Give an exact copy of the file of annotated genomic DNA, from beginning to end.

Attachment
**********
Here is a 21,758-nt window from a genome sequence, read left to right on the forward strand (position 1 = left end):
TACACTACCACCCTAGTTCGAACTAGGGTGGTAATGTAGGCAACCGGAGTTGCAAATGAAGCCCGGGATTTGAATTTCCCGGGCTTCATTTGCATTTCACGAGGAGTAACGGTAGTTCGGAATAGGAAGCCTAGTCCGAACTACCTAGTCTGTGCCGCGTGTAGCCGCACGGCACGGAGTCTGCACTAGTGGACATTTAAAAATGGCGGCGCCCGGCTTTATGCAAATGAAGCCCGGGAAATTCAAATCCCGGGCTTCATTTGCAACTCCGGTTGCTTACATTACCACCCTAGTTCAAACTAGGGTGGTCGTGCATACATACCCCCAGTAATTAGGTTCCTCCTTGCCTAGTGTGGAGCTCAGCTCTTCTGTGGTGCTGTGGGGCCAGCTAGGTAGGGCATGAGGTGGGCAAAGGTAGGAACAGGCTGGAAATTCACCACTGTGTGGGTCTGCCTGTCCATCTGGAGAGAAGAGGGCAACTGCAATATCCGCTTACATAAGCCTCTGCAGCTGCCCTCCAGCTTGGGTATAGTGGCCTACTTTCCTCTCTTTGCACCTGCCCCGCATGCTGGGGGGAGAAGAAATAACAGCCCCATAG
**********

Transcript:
Here is a 21,758-nt window from a genome sequence, read left to right on the forward strand (position 1 = left end):
TACACTACCACCCTAGTTCGAACTAGGGTGGTAATGTAGGCAACCGGAGTTGCAAATGAAGCCCGGGATTTGAATTTCCCGGGCTTCATTTGCATTTCACGAGGAGTAACGGTAGTTCGGAATAGGAAGCCTAGTCCGAACTACCTAGTCTGTGCCGCGTGTAGCCGCACGGCACGGAGTCTGCACTAGTGGACATTTAAAAATGGCGGCGCCCGGCTTTATGCAAATGAAGCCCGGGAAATTCAAATCCCGGGCTTCATTTGCAACTCCGGTTGCTTACATTACCACCCTAGTTCAAACTAGGGTGGTCGTGCATACATACCCCCAGTAATTAGGTTCCTCCTTGCCTAGTGTGGAGCTCAGCTCTTCTGTGGTGCTGTGGGGCCAGCTAGGTAGGGCATGAGGTGGGCAAAGGTAGGAACAGGCTGGAAATTCACCACTGTGTGGGTCTGCCTGTCCATCTGGAGAGAAGAGGGCAACTGCAATATCCGCTTACATAAGCCTCTGCAGCTGCCCTCCAGCTTGGGTATAGTGGCCTACTTTCCTCTCTTTGCACCTGCCCCGCATGCTGGGGGGAGAAGAAATAACAGCCCCATAG